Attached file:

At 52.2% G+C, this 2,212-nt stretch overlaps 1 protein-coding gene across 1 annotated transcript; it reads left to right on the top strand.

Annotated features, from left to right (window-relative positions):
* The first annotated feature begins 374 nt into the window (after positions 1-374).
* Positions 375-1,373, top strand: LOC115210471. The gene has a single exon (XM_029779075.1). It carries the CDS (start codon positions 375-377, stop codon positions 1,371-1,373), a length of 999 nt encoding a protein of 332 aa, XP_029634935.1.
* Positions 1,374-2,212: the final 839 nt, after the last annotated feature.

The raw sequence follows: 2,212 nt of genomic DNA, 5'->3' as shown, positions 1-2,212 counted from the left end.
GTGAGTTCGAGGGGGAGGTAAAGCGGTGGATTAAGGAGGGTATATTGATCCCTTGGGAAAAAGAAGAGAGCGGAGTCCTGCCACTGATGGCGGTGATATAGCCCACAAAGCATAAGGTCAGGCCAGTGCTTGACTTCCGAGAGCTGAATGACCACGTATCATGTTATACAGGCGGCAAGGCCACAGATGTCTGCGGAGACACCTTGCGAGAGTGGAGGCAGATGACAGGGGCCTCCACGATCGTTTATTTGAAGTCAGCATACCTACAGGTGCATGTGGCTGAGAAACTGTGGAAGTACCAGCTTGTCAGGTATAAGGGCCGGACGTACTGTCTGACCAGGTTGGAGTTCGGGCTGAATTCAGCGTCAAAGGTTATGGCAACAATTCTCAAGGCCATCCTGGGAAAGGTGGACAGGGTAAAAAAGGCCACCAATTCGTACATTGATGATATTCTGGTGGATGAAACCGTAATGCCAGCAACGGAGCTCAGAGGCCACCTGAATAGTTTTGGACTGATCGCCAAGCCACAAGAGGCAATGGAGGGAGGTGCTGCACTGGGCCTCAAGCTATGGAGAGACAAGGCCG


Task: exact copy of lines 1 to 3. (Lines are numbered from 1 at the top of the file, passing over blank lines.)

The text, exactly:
At 52.2% G+C, this 2,212-nt stretch overlaps 1 protein-coding gene across 1 annotated transcript; it reads left to right on the top strand.

Annotated features, from left to right (window-relative positions):
* The first annotated feature begins 374 nt into the window (after positions 1-374).